Maine Rice Project seeks land to expand growing operations

May 17, 2018

Fairfield — The Maine Rice Project recently received a grant from Maine Technology Institute to expand its rice growing operations. It is searching the state for new locations on which to build larger, more advanced rice paddy systems. MRP wants to work with existing farms interested in incorporating rice paddies into their farm operations, or leasing land for paddy cultivation. It is planning to build at least one paddy system in the range of one to four acres. Site work is expected to begin in the spring of 2019.

A good rice paddy site must have the following basic characteristics:

1) Clay soil;

2) Uphill pond with good capacity, or a place to dig one;

3) Slight slope for water management;

4) Zone 4b or warmer

MRP encourages those who have land with these characteristics and who are interested in the possibility of growing rice or having rice grown on their properties to contact it at wildfolkfarmers@gmail.com.

MRP will design and build paddy systems based on individual site characteristics, working with farm owners to ensure designs integrate well into their current operations. One of the advantages of growing rice in Maine is that rice paddies work best in poorly drained, clay-rich soil, of which Maine has an abundance, and which do not typically suit growing vegetables and other crops.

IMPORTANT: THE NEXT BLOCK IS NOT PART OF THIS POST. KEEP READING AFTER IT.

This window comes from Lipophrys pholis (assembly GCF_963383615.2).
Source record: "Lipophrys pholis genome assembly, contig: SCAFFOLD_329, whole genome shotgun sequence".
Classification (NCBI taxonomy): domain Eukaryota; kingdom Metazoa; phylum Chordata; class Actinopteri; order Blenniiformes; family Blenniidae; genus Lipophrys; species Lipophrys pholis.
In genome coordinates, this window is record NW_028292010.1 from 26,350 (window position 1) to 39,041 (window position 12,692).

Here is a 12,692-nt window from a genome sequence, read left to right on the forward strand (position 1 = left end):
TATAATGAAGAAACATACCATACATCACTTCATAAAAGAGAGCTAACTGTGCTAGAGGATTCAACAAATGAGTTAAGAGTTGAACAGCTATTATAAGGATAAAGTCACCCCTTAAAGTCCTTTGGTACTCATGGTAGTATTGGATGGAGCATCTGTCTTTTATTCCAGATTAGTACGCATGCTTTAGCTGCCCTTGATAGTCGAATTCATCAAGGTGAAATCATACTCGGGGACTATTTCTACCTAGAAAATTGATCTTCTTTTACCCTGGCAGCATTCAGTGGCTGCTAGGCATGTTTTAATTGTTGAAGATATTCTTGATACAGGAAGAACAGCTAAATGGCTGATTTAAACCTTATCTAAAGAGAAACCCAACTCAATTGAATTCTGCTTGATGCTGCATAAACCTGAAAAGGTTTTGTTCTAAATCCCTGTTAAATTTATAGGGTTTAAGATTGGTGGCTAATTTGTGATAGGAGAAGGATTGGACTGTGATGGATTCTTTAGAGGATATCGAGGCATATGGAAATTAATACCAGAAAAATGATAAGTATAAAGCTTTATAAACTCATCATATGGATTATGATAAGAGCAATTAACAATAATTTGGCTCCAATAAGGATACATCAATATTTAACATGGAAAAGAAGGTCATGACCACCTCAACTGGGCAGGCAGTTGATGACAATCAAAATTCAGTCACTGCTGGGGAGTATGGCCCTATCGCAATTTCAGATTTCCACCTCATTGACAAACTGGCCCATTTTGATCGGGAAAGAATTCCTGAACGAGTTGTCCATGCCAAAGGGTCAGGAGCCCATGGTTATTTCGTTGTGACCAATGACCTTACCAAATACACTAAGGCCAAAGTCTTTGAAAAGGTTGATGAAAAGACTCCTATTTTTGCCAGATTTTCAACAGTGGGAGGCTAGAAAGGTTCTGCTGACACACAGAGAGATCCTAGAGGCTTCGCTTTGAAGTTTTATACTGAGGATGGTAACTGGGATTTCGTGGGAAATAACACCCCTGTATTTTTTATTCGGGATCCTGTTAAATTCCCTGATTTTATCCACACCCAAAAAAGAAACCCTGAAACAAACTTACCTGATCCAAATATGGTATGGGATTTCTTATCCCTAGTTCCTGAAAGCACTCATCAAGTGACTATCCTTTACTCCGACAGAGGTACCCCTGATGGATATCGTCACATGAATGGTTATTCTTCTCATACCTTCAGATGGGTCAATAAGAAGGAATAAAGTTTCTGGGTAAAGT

MRP has seen a rapid rise in the demand for its rice, in both food and seed, in the last two years. The 2017 harvest was its largest, at 3,000 pounds. Orders come mostly from restaurants, natural food stores and individuals. Demand has significantly outpaced what MRP can supply at this point, and the market is calling for increased production.

Maine has considerable wetland and clay-rich acreage, much of it on farmland that is quite fertile, but unusable for most forms of agriculture. Rice is a crop that grows well in these conditions, and thus could substantially increase the economic productivity of these farmlands.

For more information, call Asher Woodworth at 332-4911, or email asher.woodworth@gmail.com.

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